• It is recommended that the scleral flap is closed with 1-2 loose-to-moderate/ releasable sutures. This technique is critical to optimize the glaucoma surgery, because the collagen matrix will exhibit a tamponading effect with an additional pressure of 0.5-5 mmHg. Do not tie the flap with further and tighter sutures as you would with MMC.
    • The aggressiveness of the surgical manipulation should be in accordance with the target IOP that you would like to achieve for each individual patient. The tighter and the additional scleral flap sutures you use, the higher the post-operative IOP and the chances of post-operative scarring.
  • The placement of ologen™ Collagen Matrix on the top of the scleral flap:
    • Collagen matrix does not have to directly cover the whole of the scleral flap’s incisions. Fibroblasts would be guided into the collagen matrix to achieve the effects of wound modulation and randomization of the collagen formation.
    • It is not necessary to suture the collagen matrix onto the sclera. However, it is possible*. This is intended for the ease of post-operative manipulation when digital massage may be used to push the collagen matrix temporarily aside for a better visualization for suture lysis. (*The suturing of the collagen matrix is practiced in repair of scleral thinning and oculoplastic surgeries.)
  • The release of the scleral flap sutures:
    • We recommend removing/releasing the sutures within 2 weeks. Do not wait until a few months as with MMC.
    • When using tighter and additional scleral flap sutures, you should lyse or release the sutures earlier than you normally would. The rationale is to reduce the time and chances of wound adhesion that may close up the transscleral fistula, if indeed more or tighter scleral sutures are used instead of the recommended 1-2 loose to moderate sutures.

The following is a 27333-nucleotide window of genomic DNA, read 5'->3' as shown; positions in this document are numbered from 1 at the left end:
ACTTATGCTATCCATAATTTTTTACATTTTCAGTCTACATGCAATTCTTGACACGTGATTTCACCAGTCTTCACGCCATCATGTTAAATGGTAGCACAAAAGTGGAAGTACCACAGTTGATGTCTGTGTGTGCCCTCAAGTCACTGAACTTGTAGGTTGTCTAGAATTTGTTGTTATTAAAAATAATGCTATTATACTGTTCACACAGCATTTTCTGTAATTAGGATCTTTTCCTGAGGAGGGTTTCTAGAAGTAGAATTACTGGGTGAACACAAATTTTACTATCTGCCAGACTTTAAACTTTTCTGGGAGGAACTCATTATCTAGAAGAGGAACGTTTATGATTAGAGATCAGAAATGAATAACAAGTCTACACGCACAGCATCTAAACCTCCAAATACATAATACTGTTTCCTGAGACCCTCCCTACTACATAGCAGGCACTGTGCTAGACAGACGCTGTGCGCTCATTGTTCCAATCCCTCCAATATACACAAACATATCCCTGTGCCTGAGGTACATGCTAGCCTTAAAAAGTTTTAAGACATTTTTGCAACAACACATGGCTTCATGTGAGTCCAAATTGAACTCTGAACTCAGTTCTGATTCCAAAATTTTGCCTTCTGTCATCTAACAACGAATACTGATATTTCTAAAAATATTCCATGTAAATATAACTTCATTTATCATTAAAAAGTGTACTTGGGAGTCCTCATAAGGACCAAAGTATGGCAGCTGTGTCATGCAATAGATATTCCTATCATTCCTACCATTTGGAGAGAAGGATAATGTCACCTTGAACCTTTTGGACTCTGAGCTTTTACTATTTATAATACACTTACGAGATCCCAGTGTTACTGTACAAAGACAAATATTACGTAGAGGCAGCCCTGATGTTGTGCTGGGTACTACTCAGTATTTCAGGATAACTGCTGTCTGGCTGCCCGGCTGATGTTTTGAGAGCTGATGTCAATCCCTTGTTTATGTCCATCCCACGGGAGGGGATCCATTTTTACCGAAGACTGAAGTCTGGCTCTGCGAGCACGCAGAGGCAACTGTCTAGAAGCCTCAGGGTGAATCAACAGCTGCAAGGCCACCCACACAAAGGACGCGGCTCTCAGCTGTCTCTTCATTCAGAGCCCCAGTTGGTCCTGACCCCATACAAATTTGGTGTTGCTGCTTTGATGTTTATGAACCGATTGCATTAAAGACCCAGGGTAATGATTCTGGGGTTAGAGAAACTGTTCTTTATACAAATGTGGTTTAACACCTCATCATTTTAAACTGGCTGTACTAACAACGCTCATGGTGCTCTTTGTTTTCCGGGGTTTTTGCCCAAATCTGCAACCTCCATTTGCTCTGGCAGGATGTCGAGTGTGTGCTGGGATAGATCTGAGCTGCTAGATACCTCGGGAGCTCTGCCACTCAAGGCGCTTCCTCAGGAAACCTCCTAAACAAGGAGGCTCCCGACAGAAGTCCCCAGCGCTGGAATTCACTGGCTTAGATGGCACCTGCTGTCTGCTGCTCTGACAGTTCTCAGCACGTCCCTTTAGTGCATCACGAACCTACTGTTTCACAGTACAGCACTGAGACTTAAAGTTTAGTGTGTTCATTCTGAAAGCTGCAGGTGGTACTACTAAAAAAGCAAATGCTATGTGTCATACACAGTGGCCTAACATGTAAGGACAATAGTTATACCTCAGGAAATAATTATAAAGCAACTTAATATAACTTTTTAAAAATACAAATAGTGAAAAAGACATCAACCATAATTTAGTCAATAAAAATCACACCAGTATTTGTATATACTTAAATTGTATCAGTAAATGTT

• Suture lysis lens[2] and digital massage may help with a better visualization for suture lysis

[2]Blumenthal lens. Arch. Ophthalmol. Vol. 124, 2006, p.544

  • When ologen™ Collagen Matrix is placed on the top of the scleral flap, it will exhibit a tamponading effect with an additional pressure of 0.5-5 mmHg. The collagen matrix can act as a dynamic buffering system to prevent clinically significant hypotony[3].
  • Transient early hypotony:
    • If transient early hypotony occurs, it usually resolves in 5-10 days.
    • Simply monitor IOP if a flat anterior chamber (flat AC) does not develop and VA is not affected. For cases with grade II flat AC, you may use lenses, viscoelastic injection into AC, and/or compression sutures to manage the wound, whilst avoiding suturing over the collagen matrix.

[3]TS Dietlein et al: Brit. J. Ophthalmol, June 12, as 10.1136/bjophthalmol-2013-303357

  • Never use toothed forceps.
  • When buttonholes develop, we recommended you do not use antimetabolite (alkylating agent) such as MMC, or that you avoid it coming into contact with the buttonholes.
  • ologen™ Collagen Matrix itself is a good patch graft to reinforce the repair of buttonholes as it does not interfere with tissue healing. However, it is recommended you do not expose the collagen matrix through unclosed buttonholes or suture over the collagen matrix with transconjunctival compression sutures in order to prevent infections.